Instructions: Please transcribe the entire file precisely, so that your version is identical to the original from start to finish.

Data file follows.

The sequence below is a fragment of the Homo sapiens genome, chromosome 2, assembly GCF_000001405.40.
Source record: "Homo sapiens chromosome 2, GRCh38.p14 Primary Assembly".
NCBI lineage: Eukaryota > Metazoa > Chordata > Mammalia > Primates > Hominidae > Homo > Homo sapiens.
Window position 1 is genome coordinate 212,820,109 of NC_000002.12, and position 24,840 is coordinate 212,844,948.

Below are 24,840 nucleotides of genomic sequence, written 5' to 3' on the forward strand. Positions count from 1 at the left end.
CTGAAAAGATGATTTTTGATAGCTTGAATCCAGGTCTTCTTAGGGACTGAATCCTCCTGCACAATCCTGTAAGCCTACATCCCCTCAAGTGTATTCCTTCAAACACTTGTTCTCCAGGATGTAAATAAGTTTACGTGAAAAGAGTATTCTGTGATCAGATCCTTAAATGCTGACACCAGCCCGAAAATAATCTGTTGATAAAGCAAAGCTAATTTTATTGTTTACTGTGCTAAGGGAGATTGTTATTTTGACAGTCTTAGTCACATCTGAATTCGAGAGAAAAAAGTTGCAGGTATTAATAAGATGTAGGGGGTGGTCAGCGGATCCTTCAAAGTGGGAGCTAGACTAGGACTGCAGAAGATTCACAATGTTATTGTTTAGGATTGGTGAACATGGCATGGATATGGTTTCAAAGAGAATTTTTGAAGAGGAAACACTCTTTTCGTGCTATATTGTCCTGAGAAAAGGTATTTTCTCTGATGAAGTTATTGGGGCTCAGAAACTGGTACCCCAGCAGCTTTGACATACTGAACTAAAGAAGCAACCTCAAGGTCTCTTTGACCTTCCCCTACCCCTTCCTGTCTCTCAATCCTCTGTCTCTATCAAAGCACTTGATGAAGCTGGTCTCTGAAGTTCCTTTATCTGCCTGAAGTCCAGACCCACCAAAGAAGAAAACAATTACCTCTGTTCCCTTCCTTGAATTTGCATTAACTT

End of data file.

The sequence below is a fragment of the Homo sapiens genome, chromosome 2, assembly GCF_000001405.40.
Source record: "Homo sapiens chromosome 2, GRCh38.p14 Primary Assembly".
NCBI lineage: Eukaryota > Metazoa > Chordata > Mammalia > Primates > Hominidae > Homo > Homo sapiens.
Window position 1 is genome coordinate 212,820,109 of NC_000002.12, and position 24,840 is coordinate 212,844,948.

Below are 24,840 nucleotides of genomic sequence, written 5' to 3' on the forward strand. Positions count from 1 at the left end.
CTGAAAAGATGATTTTTGATAGCTTGAATCCAGGTCTTCTTAGGGACTGAATCCTCCTGCACAATCCTGTAAGCCTACATCCCCTCAAGTGTATTCCTTCAAACACTTGTTCTCCAGGATGTAAATAAGTTTACGTGAAAAGAGTATTCTGTGATCAGATCCTTAAATGCTGACACCAGCCCGAAAATAATCTGTTGATAAAGCAAAGCTAATTTTATTGTTTACTGTGCTAAGGGAGATTGTTATTTTGACAGTCTTAGTCACATCTGAATTCGAGAGAAAAAAGTTGCAGGTATTAATAAGATGTAGGGGGTGGTCAGCGGATCCTTCAAAGTGGGAGCTAGACTAGGACTGCAGAAGATTCACAATGTTATTGTTTAGGATTGGTGAACATGGCATGGATATGGTTTCAAAGAGAATTTTTGAAGAGGAAACACTCTTTTCGTGCTATATTGTCCTGAGAAAAGGTATTTTCTCTGATGAAGTTATTGGGGCTCAGAAACTGGTACCCCAGCAGCTTTGACATACTGAACTAAAGAAGCAACCTCAAGGTCTCTTTGACCTTCCCCTACCCCTTCCTGTCTCTCAATCCTCTGTCTCTATCAAAGCACTTGATGAAGCTGGTCTCTGAAGTTCCTTTATCTGCCTGAAGTCCAGACCCACCAAAGAAGAAAACAATTACCTCTGTTCCCTTCCTTGAATTTGCATTAACTT